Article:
NZEI Te Riu Roa – the union representing ECE teachers – along with ECE membership organisation Te Rito Maioha and ECE provider Barnardos, are urging the Minister of Education to make a solid commitment to fund pay parity in the sector as a matter of urgency. The parties met with Minister Hipkins on Tuesday to press their case.
The call comes after stop work meetings saw NZEI Te Riu Roa members under the ECE Collective Agreement and Barnardos Collective Agreement vote to continue to campaign for pay parity.
The union’s early childhood teacher members want to see a clear pathway to pay parity, but their employers say this will only be possible with additional government support.
NZEI Te Riu Roa President Liam Rutherford says there is clear support from the public to fix the pay gap that sees ECE teachers paid up to 49% less than teachers in Kindergarten, primary and secondary teachers.
“Even amidst the challenging impacts of COVID-19, our recent polling shows a clear majority of New Zealanders – 69% – believe that early childhood teachers should have pay parity with primary school teachers.
“Investing in teachers is investing in our children. Currently, qualified teachers in early childhood education can be paid up to 49% less than their Kindergarten and primary school counterparts with equivalent experience, qualifications, and responsibilities. We need a clear, funded commitment from the Government for parity.”
Te Rito Maioha (ECNZ) Chief Executive, Kathy Wolfe says, “the message is coming through strongly from our employer members that they value and want to fairly recognise their teachers. For this to happen though, there must be much improved funding that flows straight to teachers pay and working conditions.”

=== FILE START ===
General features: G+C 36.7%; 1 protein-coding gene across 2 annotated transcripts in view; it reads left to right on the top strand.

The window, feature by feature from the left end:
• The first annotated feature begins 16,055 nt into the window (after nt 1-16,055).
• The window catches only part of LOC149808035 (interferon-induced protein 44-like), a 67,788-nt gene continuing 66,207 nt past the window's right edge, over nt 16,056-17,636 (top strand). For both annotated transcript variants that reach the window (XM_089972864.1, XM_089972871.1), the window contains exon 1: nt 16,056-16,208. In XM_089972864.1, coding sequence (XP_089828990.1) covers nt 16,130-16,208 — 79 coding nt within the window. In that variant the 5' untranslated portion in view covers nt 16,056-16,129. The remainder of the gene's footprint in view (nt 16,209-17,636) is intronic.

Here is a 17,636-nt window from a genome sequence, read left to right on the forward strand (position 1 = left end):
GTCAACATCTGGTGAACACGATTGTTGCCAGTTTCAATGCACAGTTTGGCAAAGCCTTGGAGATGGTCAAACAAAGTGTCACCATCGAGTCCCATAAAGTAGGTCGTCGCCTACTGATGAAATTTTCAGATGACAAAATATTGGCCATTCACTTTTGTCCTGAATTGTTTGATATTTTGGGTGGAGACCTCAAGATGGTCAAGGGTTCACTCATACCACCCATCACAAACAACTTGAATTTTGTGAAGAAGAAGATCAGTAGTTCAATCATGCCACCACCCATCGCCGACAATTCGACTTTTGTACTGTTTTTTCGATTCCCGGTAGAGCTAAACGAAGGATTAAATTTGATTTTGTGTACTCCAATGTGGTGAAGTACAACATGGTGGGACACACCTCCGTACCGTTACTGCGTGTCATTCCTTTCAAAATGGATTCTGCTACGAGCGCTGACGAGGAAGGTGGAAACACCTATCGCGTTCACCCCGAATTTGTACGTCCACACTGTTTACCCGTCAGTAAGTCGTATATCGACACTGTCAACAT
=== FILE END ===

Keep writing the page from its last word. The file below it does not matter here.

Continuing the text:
“We urge the government to implement a robust pay parity plan to ensure all early learning teachers are paid the same as kindergarten and primary teachers with some urgency.”
“Government subsidies need to increase for the entire sector. ECE services have suffered over the last 11 years with no to very little funding increases. If this is not rectified as a matter of urgency, ECE centres will struggle to maintain high quality education for our youngest tamariki,” says Kathy Wolfe.
Barnardos Chief Executive, Mike Munnelly says, “As a long standing provider of quality early learning we strongly support the call for pay parity across the whole sector. This is essential so that all ECE teachers are treated fairly for the highly important work they do for our young tamariki and their whānau and in a way that recognises the impact this has on Aotearoa’s present and future.”
“Current funding arrangements make achieving pay parity in this space difficult, if not almost impossible to achieve. These are challenging times but a clear plan that is properly funded over time, is the solution we believe to this pressing issue.”